Five years ago. It was at the very end of September, the beginning of October of 2010. I had no history of cancer in the family. I had clear mammograms throughout the years. I had even thought about why should I have one that year when all the others had been clear.
When I got that initial call … saying let’s get an ultrasound, then they say let’s get a … biopsy. That’s when you start thinking, “Gosh, could this really be happening?” Then when you get that call back from the doctor you’ve seen for the past 10 years, and it turns out to be cancer—it’s a bizarre feeling. For me
You have to think about that your doctor has to recommend you to a surgeon. There is a lot to think about. Do you agree with the course of treatment? Do you need a second opinion? You are always thinking about it. At night I would wake up. I chose to have the mastectomy. But even after that you have to schedule the surgery and wait. You wake up and go to work, and socialize with friends. You talk about it or don’t talk about it.
How did people react?
Some people had horror stories, what it was like when they went through it. They tell you these things but until you go through it yourself you don’t really know. Everyone’s experience is different. Then there were those who don’t know what to say and will say, “I know it will be all right.” How did they know? I’d rather they say I’m here if you need me. Not that it will all be fine. Which, frankly, it was.
You continued to stay involved in LGBT activism during your recovery. Why?
I had my mastectomy on the day of Toy Party and I was a full-fledged board member at the time and I felt guilty I was not there.
I had a very difficult recovery because my arm got damaged during the surgery. A four month … recovery turned into an almost year and a half recovery. Life went on. I didn’t want to be home feeling sorry for myself or even dwelling on it, but it was always there at a low simmer. Only recently what went on has all come back to me in a more orderly way.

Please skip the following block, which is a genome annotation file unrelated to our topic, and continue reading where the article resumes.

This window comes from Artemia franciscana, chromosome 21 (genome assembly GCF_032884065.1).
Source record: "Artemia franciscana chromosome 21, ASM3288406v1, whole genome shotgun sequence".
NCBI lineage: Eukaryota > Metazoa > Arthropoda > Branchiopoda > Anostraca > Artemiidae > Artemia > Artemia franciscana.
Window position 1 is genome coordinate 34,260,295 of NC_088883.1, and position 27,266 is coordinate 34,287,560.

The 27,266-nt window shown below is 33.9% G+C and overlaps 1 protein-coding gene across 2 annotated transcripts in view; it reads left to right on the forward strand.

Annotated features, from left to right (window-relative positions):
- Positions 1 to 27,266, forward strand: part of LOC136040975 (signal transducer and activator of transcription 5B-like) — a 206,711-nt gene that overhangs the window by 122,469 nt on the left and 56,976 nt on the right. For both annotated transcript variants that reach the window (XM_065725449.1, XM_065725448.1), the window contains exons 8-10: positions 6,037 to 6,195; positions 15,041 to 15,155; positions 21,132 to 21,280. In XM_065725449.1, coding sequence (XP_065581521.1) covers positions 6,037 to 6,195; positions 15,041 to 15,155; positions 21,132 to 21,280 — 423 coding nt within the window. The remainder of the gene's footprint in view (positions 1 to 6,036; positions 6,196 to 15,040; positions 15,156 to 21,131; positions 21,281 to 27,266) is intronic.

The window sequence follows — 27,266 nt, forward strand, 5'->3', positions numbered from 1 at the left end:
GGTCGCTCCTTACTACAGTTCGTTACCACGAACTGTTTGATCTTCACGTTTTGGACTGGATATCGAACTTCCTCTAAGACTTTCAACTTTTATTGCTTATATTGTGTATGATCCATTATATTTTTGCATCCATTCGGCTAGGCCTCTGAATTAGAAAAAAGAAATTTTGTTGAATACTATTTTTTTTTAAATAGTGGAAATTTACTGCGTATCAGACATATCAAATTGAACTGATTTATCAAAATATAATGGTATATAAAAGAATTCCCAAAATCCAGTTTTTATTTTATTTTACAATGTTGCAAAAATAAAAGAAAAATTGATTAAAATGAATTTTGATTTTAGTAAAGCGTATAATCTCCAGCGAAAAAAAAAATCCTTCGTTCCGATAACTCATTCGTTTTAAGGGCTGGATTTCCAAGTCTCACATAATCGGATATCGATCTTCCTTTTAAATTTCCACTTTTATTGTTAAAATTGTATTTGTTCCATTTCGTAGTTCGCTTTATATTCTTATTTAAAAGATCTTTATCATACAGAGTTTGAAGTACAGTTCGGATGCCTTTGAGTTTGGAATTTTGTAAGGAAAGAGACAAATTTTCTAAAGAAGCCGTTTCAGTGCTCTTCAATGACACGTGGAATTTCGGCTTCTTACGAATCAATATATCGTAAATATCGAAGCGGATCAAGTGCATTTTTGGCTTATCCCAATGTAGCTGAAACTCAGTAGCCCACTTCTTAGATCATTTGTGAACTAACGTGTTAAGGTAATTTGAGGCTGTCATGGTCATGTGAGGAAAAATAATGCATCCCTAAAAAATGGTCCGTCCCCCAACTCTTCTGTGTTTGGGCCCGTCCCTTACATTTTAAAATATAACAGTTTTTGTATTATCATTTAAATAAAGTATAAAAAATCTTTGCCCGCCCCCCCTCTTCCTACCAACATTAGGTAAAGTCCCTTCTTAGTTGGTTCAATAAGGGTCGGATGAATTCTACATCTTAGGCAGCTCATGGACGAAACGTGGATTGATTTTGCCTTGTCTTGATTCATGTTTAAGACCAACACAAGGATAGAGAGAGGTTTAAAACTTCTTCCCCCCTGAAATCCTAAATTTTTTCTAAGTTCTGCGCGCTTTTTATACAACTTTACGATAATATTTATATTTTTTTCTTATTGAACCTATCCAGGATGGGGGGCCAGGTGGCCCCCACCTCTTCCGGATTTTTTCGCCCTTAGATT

Maybe I used my activism as a way of coping. Here is an ah-moment for me. I was doing the Toy Party and Backpack in the Park. I went to all the HRC events I could. I marched in the Pride parade with For the Kid. And I never walk—I do not like being outside and walking. But that year I hopped, skipped and jumped throughout that parade. Looking back on that, it was just a way to cope.
As such, I’ve kind of let go of being closely involved with organizations. I’m stepping back to take care of myself like I didn’t be- fore. It’s almost like a delayed reaction to what happened to me.
What are some of your other thoughts?
I think the things I had the most trouble with were the people telling me how much an inspiration I was. Nothing felt inspiring about it. This thing happened to me. There was no inspiration in the way I recovered.
I know when I met Patt [Cianciullo, her wife] she had recently lost her partner to ovarian cancer. She went on a bike ride in her partner’s memory for a cancer group. There was this almost cult-like headiness over the survivor. I just couldn’t get into it. I’m not into that whole celebration of the cancer survivor thing. Pink has never been my color. I know for many it inspires them. For me, it’s not. I had the cancer; I support other people with cancer. But I can’t get into the mindset of the pink hurrahs. But at the same time I understand you need inspiration and hope to keep going.
October 16, 2015
Maggie Lopez Cianciullo was diagnosed with breast cancer in 2010 and had a mastectomy. (Courtesy photo)